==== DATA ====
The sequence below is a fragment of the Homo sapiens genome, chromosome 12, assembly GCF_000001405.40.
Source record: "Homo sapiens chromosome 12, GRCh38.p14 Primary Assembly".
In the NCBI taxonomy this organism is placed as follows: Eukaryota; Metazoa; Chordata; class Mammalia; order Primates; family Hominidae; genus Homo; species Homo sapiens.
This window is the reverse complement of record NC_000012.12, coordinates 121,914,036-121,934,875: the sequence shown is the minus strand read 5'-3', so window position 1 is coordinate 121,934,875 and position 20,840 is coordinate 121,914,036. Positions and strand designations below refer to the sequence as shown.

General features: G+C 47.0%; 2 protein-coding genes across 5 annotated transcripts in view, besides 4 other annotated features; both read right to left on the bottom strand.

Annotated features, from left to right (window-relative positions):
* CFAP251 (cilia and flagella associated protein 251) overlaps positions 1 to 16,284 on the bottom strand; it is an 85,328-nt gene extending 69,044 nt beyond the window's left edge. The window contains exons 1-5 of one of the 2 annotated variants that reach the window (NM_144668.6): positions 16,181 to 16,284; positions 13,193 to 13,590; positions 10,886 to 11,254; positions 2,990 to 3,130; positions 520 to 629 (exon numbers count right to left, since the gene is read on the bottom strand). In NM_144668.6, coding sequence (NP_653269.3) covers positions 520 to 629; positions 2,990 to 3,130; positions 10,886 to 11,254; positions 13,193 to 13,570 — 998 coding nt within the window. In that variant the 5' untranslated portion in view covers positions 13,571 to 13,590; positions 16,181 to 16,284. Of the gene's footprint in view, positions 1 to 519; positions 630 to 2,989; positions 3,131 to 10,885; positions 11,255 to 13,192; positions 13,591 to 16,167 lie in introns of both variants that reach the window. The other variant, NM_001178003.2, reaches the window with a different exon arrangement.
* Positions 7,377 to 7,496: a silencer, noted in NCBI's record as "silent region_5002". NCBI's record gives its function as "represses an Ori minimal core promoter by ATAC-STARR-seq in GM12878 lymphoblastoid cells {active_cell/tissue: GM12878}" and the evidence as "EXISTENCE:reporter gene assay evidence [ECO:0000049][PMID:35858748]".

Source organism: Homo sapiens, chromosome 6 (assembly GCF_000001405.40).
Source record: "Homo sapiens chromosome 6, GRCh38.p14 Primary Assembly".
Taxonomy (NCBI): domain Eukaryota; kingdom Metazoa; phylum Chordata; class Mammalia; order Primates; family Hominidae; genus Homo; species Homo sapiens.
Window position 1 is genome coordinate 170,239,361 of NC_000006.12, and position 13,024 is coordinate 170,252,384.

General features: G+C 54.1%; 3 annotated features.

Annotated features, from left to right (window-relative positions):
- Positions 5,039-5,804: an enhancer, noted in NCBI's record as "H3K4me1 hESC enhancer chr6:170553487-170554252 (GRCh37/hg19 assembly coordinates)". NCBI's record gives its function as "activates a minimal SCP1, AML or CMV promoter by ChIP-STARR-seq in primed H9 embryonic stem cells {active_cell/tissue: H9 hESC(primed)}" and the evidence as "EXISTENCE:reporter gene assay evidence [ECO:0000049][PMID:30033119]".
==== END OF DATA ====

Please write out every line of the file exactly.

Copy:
The sequence below is a fragment of the Homo sapiens genome, chromosome 12, assembly GCF_000001405.40.
Source record: "Homo sapiens chromosome 12, GRCh38.p14 Primary Assembly".
In the NCBI taxonomy this organism is placed as follows: Eukaryota; Metazoa; Chordata; class Mammalia; order Primates; family Hominidae; genus Homo; species Homo sapiens.
This window is the reverse complement of record NC_000012.12, coordinates 121,914,036-121,934,875: the sequence shown is the minus strand read 5'-3', so window position 1 is coordinate 121,934,875 and position 20,840 is coordinate 121,914,036. Positions and strand designations below refer to the sequence as shown.

General features: G+C 47.0%; 2 protein-coding genes across 5 annotated transcripts in view, besides 4 other annotated features; both read right to left on the bottom strand.

Annotated features, from left to right (window-relative positions):
* CFAP251 (cilia and flagella associated protein 251) overlaps positions 1 to 16,284 on the bottom strand; it is an 85,328-nt gene extending 69,044 nt beyond the window's left edge. The window contains exons 1-5 of one of the 2 annotated variants that reach the window (NM_144668.6): positions 16,181 to 16,284; positions 13,193 to 13,590; positions 10,886 to 11,254; positions 2,990 to 3,130; positions 520 to 629 (exon numbers count right to left, since the gene is read on the bottom strand). In NM_144668.6, coding sequence (NP_653269.3) covers positions 520 to 629; positions 2,990 to 3,130; positions 10,886 to 11,254; positions 13,193 to 13,570 — 998 coding nt within the window. In that variant the 5' untranslated portion in view covers positions 13,571 to 13,590; positions 16,181 to 16,284. Of the gene's footprint in view, positions 1 to 519; positions 630 to 2,989; positions 3,131 to 10,885; positions 11,255 to 13,192; positions 13,591 to 16,167 lie in introns of both variants that reach the window. The other variant, NM_001178003.2, reaches the window with a different exon arrangement.
* Positions 7,377 to 7,496: a silencer, noted in NCBI's record as "silent region_5002". NCBI's record gives its function as "represses an Ori minimal core promoter by ATAC-STARR-seq in GM12878 lymphoblastoid cells {active_cell/tissue: GM12878}" and the evidence as "EXISTENCE:reporter gene assay evidence [ECO:0000049][PMID:35858748]".

Source organism: Homo sapiens, chromosome 6 (assembly GCF_000001405.40).
Source record: "Homo sapiens chromosome 6, GRCh38.p14 Primary Assembly".
Taxonomy (NCBI): domain Eukaryota; kingdom Metazoa; phylum Chordata; class Mammalia; order Primates; family Hominidae; genus Homo; species Homo sapiens.
Window position 1 is genome coordinate 170,239,361 of NC_000006.12, and position 13,024 is coordinate 170,252,384.

General features: G+C 54.1%; 3 annotated features.

Annotated features, from left to right (window-relative positions):
- Positions 5,039-5,804: an enhancer, noted in NCBI's record as "H3K4me1 hESC enhancer chr6:170553487-170554252 (GRCh37/hg19 assembly coordinates)". NCBI's record gives its function as "activates a minimal SCP1, AML or CMV promoter by ChIP-STARR-seq in primed H9 embryonic stem cells {active_cell/tissue: H9 hESC(primed)}" and the evidence as "EXISTENCE:reporter gene assay evidence [ECO:0000049][PMID:30033119]".